1 An earlier version of this paper was read at theAmerican Ethnological Society Meeting, Asilomar, Cali-fornia, April 1984. I wish to thank Peter Esainko andRobert Miles for their editorial support;and Dorothy Bell,John Connor, Robert Armstrong, W.J.Lippincott,GeorgeRich, and Mel Weiss for sharing their thoughts ontravelers and anthropologists.2 The population of American anthropologists hascertainly changed since Roe did her study, and a newstudy is inorder.Yet Dan Rose (1982) writingof his attrac-tion to anthropology fifteen years ago reveals a biographyand point of view consistent with those of the earliergeneration. There surely is persistence in preadaptationfor the calling.3 Ihave borrowed the term"being there" from Geertzbut use it with a different emphasis. Geertz refers to theanthropologist's having been there: his descriptions aretestimony that he knows what he is talking about. I amconsidering "being there" fromthe reader's side: can thereader imagine the scene and "be there" from what thewriter has said? My ground is the view of paleoneur-ologist HarryJerison (1976) who argues that the functionof language is not to direct action (lions and tigers can dothat) but to share experience. People perceive throughlanguage and share their consciousness with others inlanguage through stories, thus increasing the knownworld of all.

    4 Maillartcomments on the difference between them:"Peter was bored by my craving to understand thethousands of diverse lives that make up humanity andbored, too, by my need to relate my own life to life ingeneral. How could anybody be so crazy as to want to findout whether men's efforts brought about an improvementin human nature? Peter was troubled by none of thesethings. In his imperturbablewisdom he looked on humanbeings as characters in a comedy. As to his deeper self,his timidity [shyness] usually made him hide it beneath afacetious dignity.Except at rare intervals,he seemed per-suaded that his concerns were of no interest to anybody(1937: 148).5 Acolleague who has written novels says he does soto become deeply involved with character, feeling, andflavor, qualities that conventional ethnographic forms donot permit him to express.6 Interest in the form and function of narrative hasspawned a new specialty of "narratology" in modernthought. Marcus and Cushman seem to stretch the con-cept of narrative to include any discourse that movesfrom one topic to another, referring to the "normativenarrativestructure"of ethnography, which is "totraverse,in sequential fashion, the units (cultural complexes orsocial institutions) into which cultures or societies wereconceived, on theoretical grounds, to be divided"(1982:30). Since Marcus and Cushman are talking about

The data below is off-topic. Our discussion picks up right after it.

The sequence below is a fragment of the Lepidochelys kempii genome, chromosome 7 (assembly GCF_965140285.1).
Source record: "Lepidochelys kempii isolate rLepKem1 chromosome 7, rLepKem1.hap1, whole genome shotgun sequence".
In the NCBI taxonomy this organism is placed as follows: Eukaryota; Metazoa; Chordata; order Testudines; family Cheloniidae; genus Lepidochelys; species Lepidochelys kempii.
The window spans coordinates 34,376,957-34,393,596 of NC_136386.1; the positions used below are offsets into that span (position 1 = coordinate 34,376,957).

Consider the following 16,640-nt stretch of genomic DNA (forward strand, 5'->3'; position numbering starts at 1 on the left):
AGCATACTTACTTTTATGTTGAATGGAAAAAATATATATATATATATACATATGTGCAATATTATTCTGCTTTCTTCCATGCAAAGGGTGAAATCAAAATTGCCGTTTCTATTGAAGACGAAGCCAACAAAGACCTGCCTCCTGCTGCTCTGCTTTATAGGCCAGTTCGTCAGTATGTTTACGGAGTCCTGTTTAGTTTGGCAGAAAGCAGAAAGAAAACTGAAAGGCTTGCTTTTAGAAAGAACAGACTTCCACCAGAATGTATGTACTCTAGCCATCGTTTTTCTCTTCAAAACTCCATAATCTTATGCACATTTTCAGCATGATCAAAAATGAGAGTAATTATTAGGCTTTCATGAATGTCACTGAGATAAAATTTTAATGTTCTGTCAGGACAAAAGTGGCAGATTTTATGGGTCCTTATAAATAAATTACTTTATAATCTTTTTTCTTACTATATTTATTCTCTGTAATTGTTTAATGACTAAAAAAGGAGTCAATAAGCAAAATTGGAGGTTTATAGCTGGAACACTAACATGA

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    anthropological rhetoric, such expansion of narrativemuddles where it should clarify.While there is certainlyan arrayof opinion on what does and does not constitutenarrative(see Critical nquiry7[1], 1980, for an entire sym-posium on the subject), it is clear that a narrative tellsabout a sequence of events (not units) in the past tense; itmay or may not have a beginning, middle, and end(closure). Bruner uses narrative to talk more specificallyabout the assumptions that anthropologists bringto theirdata, in particular assumptions about history and thefuture. He finds the concept of narrative more fruitful hanmodel or paradigm because its order is sequence, and hesuggests, I think insightfully, that "if classificatory